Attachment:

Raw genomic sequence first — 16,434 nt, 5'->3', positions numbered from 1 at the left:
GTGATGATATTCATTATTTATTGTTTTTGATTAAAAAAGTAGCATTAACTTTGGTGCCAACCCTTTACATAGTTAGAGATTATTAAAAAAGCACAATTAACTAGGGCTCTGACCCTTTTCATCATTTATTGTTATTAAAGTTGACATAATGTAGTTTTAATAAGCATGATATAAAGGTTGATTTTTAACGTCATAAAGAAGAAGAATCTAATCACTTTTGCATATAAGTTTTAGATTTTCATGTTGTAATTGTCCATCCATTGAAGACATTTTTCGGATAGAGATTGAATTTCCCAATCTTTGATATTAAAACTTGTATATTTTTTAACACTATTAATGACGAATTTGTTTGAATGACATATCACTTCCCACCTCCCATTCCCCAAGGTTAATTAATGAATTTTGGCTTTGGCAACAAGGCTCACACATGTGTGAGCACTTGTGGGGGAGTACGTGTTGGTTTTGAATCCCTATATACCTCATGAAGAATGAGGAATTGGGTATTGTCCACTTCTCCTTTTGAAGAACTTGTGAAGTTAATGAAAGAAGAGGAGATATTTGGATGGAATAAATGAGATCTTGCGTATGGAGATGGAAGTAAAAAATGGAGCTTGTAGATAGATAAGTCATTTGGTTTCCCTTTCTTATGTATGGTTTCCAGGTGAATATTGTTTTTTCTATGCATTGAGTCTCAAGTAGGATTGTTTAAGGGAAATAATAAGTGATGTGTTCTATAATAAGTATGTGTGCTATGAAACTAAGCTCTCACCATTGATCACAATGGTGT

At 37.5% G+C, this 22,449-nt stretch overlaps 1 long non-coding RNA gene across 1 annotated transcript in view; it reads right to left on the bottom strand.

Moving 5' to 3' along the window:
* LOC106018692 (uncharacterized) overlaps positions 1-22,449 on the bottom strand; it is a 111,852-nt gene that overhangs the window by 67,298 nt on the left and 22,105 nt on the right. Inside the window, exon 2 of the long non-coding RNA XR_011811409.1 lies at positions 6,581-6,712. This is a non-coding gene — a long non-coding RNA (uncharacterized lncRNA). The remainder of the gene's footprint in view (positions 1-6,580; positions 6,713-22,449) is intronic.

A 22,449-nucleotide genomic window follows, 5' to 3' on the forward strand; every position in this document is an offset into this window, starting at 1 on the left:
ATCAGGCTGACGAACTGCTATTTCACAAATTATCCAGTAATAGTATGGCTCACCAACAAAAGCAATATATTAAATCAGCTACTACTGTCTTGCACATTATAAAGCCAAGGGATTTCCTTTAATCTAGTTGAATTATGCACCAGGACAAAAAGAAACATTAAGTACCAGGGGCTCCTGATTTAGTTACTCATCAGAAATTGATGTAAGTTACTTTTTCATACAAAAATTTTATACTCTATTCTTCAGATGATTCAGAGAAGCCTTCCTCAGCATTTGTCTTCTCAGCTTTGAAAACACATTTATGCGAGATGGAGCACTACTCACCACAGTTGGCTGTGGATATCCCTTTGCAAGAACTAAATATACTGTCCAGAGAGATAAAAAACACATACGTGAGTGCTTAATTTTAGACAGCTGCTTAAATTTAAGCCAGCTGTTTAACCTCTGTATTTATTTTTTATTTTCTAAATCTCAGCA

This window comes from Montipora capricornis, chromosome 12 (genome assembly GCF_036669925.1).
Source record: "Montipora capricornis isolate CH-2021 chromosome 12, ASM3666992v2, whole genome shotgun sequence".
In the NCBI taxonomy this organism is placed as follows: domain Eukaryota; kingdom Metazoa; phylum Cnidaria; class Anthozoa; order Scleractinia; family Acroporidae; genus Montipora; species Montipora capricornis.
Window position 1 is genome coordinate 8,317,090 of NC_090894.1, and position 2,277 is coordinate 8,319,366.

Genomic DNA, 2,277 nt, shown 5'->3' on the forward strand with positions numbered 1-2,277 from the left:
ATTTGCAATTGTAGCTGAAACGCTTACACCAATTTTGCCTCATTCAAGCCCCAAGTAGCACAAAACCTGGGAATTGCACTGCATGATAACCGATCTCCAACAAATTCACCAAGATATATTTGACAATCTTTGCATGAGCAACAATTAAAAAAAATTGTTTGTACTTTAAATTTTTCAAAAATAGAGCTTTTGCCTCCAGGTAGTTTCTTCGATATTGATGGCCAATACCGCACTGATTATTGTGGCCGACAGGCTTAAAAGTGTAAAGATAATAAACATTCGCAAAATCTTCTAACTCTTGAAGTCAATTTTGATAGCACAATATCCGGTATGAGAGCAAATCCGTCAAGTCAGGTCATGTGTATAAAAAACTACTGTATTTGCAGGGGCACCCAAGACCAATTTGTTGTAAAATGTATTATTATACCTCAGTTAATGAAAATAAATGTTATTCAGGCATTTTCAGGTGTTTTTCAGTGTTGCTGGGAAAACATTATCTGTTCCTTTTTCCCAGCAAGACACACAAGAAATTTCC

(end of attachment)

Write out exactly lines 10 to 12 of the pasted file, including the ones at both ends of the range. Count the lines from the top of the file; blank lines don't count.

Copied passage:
In the NCBI taxonomy this organism is placed as follows: domain Eukaryota; kingdom Metazoa; phylum Cnidaria; class Anthozoa; order Scleractinia; family Acroporidae; genus Montipora; species Montipora capricornis.
Window position 1 is genome coordinate 8,317,090 of NC_090894.1, and position 2,277 is coordinate 8,319,366.

Genomic DNA, 2,277 nt, shown 5'->3' on the forward strand with positions numbered 1-2,277 from the left: